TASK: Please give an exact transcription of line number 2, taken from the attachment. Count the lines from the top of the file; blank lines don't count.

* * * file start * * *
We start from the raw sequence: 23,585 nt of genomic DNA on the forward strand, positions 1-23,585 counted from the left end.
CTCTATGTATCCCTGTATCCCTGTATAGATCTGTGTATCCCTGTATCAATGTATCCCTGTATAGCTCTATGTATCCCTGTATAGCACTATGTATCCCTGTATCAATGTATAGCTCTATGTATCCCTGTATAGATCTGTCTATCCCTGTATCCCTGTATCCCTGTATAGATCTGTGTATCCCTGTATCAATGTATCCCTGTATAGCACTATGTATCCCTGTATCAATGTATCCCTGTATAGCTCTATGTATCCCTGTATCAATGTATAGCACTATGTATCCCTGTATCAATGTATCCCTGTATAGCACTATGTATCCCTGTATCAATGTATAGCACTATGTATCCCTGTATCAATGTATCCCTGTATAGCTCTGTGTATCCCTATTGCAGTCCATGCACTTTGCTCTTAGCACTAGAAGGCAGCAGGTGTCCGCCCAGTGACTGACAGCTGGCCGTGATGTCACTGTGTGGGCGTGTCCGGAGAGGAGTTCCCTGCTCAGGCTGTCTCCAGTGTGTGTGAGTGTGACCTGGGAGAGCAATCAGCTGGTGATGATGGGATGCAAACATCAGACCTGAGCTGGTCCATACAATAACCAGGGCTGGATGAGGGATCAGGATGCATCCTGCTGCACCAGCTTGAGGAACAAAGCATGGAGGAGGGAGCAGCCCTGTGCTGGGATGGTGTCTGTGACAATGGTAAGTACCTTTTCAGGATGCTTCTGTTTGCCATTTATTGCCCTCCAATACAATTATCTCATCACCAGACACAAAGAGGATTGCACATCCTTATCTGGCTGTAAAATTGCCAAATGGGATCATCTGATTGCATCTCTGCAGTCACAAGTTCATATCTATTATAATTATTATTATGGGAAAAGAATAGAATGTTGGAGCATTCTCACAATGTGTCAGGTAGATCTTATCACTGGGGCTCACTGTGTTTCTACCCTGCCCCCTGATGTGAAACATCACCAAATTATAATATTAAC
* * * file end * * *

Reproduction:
CTCTATGTATCCCTGTATCCCTGTATAGATCTGTGTATCCCTGTATCAATGTATCCCTGTATAGCTCTATGTATCCCTGTATAGCACTATGTATCCCTGTATCAATGTATAGCTCTATGTATCCCTGTATAGATCTGTCTATCCCTGTATCCCTGTATCCCTGTATAGATCTGTGTATCCCTGTATCAATGTATCCCTGTATAGCACTATGTATCCCTGTATCAATGTATCCCTGTATAGCTCTATGTATCCCTGTATCAATGTATAGCACTATGTATCCCTGTATCAATGTATCCCTGTATAGCACTATGTATCCCTGTATCAATGTATAGCACTATGTATCCCTGTATCAATGTATCCCTGTATAGCTCTGTGTATCCCTATTGCAGTCCATGCACTTTGCTCTTAGCACTAGAAGGCAGCAGGTGTCCGCCCAGTGACTGACAGCTGGCCGTGATGTCACTGTGTGGGCGTGTCCGGAGAGGAGTTCCCTGCTCAGGCTGTCTCCAGTGTGTGTGAGTGTGACCTGGGAGAGCAATCAGCTGGTGATGATGGGATGCAAACATCAGACCTGAGCTGGTCCATACAATAACCAGGGCTGGATGAGGGATCAGGATGCATCCTGCTGCACCAGCTTGAGGAACAAAGCATGGAGGAGGGAGCAGCCCTGTGCTGGGATGGTGTCTGTGACAATGGTAAGTACCTTTTCAGGATGCTTCTGTTTGCCATTTATTGCCCTCCAATACAATTATCTCATCACCAGACACAAAGAGGATTGCACATCCTTATCTGGCTGTAAAATTGCCAAATGGGATCATCTGATTGCATCTCTGCAGTCACAAGTTCATATCTATTATAATTATTATTATGGGAAAAGAATAGAATGTTGGAGCATTCTCACAATGTGTCAGGTAGATCTTATCACTGGGGCTCACTGTGTTTCTACCCTGCCCCCTGATGTGAAACATCACCAAATTATAATATTAAC